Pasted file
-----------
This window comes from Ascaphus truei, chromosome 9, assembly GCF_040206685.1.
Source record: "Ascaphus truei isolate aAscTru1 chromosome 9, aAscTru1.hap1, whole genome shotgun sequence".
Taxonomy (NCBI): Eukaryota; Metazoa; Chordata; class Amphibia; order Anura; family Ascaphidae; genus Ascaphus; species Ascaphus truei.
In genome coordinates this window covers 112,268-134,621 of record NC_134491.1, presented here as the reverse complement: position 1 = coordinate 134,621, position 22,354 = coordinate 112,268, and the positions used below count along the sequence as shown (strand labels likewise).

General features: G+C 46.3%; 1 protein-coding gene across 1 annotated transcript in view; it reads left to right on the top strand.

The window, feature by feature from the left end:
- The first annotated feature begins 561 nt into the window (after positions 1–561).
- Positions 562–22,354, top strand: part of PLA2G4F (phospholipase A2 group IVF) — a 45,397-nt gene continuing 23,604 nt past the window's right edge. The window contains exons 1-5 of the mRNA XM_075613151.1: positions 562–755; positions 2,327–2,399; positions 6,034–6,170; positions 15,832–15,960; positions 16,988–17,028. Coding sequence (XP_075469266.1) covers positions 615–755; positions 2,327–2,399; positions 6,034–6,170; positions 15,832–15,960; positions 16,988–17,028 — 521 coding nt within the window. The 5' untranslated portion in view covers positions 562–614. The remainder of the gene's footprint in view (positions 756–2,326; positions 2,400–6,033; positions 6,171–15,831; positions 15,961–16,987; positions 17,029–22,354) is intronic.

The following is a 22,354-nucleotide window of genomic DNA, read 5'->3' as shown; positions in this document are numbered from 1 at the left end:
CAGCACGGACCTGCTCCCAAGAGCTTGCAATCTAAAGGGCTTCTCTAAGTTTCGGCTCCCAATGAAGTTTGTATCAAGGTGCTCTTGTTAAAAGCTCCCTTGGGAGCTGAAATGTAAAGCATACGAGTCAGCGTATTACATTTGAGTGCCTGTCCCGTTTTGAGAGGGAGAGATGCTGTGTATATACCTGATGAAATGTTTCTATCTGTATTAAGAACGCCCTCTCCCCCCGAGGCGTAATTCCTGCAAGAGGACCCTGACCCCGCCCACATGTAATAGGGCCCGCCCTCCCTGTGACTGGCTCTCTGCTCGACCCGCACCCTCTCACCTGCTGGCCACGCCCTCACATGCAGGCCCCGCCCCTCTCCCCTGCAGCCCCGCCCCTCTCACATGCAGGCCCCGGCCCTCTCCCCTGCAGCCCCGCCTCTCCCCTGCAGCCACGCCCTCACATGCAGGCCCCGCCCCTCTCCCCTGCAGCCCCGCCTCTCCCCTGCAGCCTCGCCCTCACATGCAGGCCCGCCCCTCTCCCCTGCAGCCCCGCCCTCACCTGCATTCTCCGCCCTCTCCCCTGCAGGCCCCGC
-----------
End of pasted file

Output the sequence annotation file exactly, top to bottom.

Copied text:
This window comes from Ascaphus truei, chromosome 9, assembly GCF_040206685.1.
Source record: "Ascaphus truei isolate aAscTru1 chromosome 9, aAscTru1.hap1, whole genome shotgun sequence".
Taxonomy (NCBI): Eukaryota; Metazoa; Chordata; class Amphibia; order Anura; family Ascaphidae; genus Ascaphus; species Ascaphus truei.
In genome coordinates this window covers 112,268-134,621 of record NC_134491.1, presented here as the reverse complement: position 1 = coordinate 134,621, position 22,354 = coordinate 112,268, and the positions used below count along the sequence as shown (strand labels likewise).

General features: G+C 46.3%; 1 protein-coding gene across 1 annotated transcript in view; it reads left to right on the top strand.

The window, feature by feature from the left end:
- The first annotated feature begins 561 nt into the window (after positions 1–561).
- Positions 562–22,354, top strand: part of PLA2G4F (phospholipase A2 group IVF) — a 45,397-nt gene continuing 23,604 nt past the window's right edge. The window contains exons 1-5 of the mRNA XM_075613151.1: positions 562–755; positions 2,327–2,399; positions 6,034–6,170; positions 15,832–15,960; positions 16,988–17,028. Coding sequence (XP_075469266.1) covers positions 615–755; positions 2,327–2,399; positions 6,034–6,170; positions 15,832–15,960; positions 16,988–17,028 — 521 coding nt within the window. The 5' untranslated portion in view covers positions 562–614. The remainder of the gene's footprint in view (positions 756–2,326; positions 2,400–6,033; positions 6,171–15,831; positions 15,961–16,987; positions 17,029–22,354) is intronic.

The following is a 22,354-nucleotide window of genomic DNA, read 5'->3' as shown; positions in this document are numbered from 1 at the left end:
CAGCACGGACCTGCTCCCAAGAGCTTGCAATCTAAAGGGCTTCTCTAAGTTTCGGCTCCCAATGAAGTTTGTATCAAGGTGCTCTTGTTAAAAGCTCCCTTGGGAGCTGAAATGTAAAGCATACGAGTCAGCGTATTACATTTGAGTGCCTGTCCCGTTTTGAGAGGGAGAGATGCTGTGTATATACCTGATGAAATGTTTCTATCTGTATTAAGAACGCCCTCTCCCCCCGAGGCGTAATTCCTGCAAGAGGACCCTGACCCCGCCCACATGTAATAGGGCCCGCCCTCCCTGTGACTGGCTCTCTGCTCGACCCGCACCCTCTCACCTGCTGGCCACGCCCTCACATGCAGGCCCCGCCCCTCTCCCCTGCAGCCCCGCCCCTCTCACATGCAGGCCCCGGCCCTCTCCCCTGCAGCCCCGCCTCTCCCCTGCAGCCACGCCCTCACATGCAGGCCCCGCCCCTCTCCCCTGCAGCCCCGCCTCTCCCCTGCAGCCTCGCCCTCACATGCAGGCCCGCCCCTCTCCCCTGCAGCCCCGCCCTCACCTGCATTCTCCGCCCTCTCCCCTGCAGGCCCCGC